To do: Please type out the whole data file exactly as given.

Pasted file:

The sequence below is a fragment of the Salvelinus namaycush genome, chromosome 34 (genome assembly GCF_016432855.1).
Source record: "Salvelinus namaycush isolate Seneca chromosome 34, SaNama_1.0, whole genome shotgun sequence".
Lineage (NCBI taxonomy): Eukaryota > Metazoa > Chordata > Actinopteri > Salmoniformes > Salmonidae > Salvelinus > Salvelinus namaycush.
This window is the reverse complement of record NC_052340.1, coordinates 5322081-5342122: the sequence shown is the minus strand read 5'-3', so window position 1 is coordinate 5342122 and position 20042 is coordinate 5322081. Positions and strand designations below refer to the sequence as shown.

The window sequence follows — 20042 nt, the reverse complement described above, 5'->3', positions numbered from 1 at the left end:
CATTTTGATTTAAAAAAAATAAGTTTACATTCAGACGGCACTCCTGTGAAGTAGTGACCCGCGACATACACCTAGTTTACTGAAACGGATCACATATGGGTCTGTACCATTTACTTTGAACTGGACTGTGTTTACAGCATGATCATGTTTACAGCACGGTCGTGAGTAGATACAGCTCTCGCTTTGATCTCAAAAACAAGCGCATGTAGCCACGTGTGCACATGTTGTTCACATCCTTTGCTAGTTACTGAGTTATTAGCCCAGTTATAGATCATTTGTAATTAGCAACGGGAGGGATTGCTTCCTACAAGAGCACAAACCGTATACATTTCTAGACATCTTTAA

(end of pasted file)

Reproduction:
The sequence below is a fragment of the Salvelinus namaycush genome, chromosome 34 (genome assembly GCF_016432855.1).
Source record: "Salvelinus namaycush isolate Seneca chromosome 34, SaNama_1.0, whole genome shotgun sequence".
Lineage (NCBI taxonomy): Eukaryota > Metazoa > Chordata > Actinopteri > Salmoniformes > Salmonidae > Salvelinus > Salvelinus namaycush.
This window is the reverse complement of record NC_052340.1, coordinates 5322081-5342122: the sequence shown is the minus strand read 5'-3', so window position 1 is coordinate 5342122 and position 20042 is coordinate 5322081. Positions and strand designations below refer to the sequence as shown.

The window sequence follows — 20042 nt, the reverse complement described above, 5'->3', positions numbered from 1 at the left end:
CATTTTGATTTAAAAAAAATAAGTTTACATTCAGACGGCACTCCTGTGAAGTAGTGACCCGCGACATACACCTAGTTTACTGAAACGGATCACATATGGGTCTGTACCATTTACTTTGAACTGGACTGTGTTTACAGCATGATCATGTTTACAGCACGGTCGTGAGTAGATACAGCTCTCGCTTTGATCTCAAAAACAAGCGCATGTAGCCACGTGTGCACATGTTGTTCACATCCTTTGCTAGTTACTGAGTTATTAGCCCAGTTATAGATCATTTGTAATTAGCAACGGGAGGGATTGCTTCCTACAAGAGCACAAACCGTATACATTTCTAGACATCTTTAA